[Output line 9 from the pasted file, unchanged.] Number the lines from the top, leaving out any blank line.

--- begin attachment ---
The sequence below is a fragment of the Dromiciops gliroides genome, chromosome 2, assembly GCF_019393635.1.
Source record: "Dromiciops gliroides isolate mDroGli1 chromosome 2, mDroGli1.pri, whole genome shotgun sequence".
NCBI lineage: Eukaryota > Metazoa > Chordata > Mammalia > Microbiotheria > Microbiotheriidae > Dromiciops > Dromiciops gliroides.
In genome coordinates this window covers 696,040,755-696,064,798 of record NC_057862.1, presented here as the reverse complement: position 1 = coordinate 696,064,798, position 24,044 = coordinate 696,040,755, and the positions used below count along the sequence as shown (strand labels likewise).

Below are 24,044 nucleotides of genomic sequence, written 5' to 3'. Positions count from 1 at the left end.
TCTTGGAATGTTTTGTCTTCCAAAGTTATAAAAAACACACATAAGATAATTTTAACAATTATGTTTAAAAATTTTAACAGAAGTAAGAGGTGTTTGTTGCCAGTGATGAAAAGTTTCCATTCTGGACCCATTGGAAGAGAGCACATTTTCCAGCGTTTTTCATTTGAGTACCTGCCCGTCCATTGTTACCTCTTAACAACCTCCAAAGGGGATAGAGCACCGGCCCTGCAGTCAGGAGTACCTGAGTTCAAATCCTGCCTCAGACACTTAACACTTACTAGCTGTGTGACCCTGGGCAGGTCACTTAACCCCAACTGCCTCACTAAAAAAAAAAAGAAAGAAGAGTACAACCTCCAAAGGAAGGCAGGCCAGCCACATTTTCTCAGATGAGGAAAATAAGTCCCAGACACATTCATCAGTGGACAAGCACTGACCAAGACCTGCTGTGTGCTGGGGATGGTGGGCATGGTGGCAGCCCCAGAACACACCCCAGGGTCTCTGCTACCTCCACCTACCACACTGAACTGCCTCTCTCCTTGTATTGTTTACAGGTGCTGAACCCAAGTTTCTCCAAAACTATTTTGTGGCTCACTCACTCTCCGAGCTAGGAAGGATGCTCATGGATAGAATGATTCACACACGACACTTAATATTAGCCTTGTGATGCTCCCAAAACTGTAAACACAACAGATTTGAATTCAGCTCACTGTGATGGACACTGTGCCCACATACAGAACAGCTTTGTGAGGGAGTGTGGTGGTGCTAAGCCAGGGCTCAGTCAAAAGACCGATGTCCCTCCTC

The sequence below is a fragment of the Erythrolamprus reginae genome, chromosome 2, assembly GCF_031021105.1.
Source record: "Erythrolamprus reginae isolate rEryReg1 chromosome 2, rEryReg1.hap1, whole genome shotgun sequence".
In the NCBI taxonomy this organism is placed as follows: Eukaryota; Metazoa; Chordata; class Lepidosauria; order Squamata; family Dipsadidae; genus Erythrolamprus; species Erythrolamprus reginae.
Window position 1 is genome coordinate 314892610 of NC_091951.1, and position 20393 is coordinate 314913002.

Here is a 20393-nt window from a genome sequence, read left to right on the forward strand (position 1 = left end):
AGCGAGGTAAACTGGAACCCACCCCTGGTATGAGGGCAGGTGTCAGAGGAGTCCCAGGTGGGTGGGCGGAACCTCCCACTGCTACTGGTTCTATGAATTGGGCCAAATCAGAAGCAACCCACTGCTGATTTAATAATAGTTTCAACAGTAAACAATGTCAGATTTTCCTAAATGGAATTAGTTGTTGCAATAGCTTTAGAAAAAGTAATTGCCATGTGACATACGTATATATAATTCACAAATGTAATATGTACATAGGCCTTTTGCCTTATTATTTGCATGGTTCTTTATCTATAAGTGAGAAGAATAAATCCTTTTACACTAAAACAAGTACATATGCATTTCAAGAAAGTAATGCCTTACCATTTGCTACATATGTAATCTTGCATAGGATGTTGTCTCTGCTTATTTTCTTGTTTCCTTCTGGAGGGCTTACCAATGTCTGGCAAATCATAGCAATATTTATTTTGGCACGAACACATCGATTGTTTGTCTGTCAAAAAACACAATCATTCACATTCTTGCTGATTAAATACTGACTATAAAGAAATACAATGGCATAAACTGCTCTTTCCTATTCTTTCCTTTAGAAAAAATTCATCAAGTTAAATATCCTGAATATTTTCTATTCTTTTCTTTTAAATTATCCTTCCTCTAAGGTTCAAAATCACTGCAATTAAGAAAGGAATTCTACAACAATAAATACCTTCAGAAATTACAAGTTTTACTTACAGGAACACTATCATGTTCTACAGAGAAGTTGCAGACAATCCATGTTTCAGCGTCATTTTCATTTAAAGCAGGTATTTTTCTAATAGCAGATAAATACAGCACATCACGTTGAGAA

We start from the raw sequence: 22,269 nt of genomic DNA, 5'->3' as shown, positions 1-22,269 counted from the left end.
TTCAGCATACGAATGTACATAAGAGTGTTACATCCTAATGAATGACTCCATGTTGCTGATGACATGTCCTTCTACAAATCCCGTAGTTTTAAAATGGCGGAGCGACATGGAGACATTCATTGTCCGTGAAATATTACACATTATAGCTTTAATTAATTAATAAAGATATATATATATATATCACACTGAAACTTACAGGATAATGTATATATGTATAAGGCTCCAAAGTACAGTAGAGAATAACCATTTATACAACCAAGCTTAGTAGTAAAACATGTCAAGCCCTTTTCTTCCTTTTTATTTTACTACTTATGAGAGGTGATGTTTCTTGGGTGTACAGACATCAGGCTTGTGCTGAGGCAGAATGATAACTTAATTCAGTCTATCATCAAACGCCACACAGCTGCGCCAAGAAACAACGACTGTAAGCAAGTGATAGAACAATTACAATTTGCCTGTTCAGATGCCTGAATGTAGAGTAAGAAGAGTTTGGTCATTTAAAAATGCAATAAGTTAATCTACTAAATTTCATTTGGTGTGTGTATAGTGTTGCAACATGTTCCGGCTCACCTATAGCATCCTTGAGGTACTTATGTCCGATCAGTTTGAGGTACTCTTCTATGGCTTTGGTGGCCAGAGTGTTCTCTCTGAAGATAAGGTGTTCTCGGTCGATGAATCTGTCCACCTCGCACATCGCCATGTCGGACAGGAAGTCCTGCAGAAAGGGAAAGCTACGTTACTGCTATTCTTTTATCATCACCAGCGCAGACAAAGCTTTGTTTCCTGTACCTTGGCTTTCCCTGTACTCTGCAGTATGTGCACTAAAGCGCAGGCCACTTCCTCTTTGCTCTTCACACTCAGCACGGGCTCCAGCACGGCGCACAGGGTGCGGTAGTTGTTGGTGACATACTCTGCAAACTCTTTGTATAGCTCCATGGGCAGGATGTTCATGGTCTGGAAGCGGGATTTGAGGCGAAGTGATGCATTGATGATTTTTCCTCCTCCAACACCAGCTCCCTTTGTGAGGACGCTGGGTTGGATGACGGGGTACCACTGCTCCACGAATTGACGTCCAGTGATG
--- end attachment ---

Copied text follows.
In the NCBI taxonomy this organism is placed as follows: Eukaryota; Metazoa; Chordata; class Lepidosauria; order Squamata; family Dipsadidae; genus Erythrolamprus; species Erythrolamprus reginae.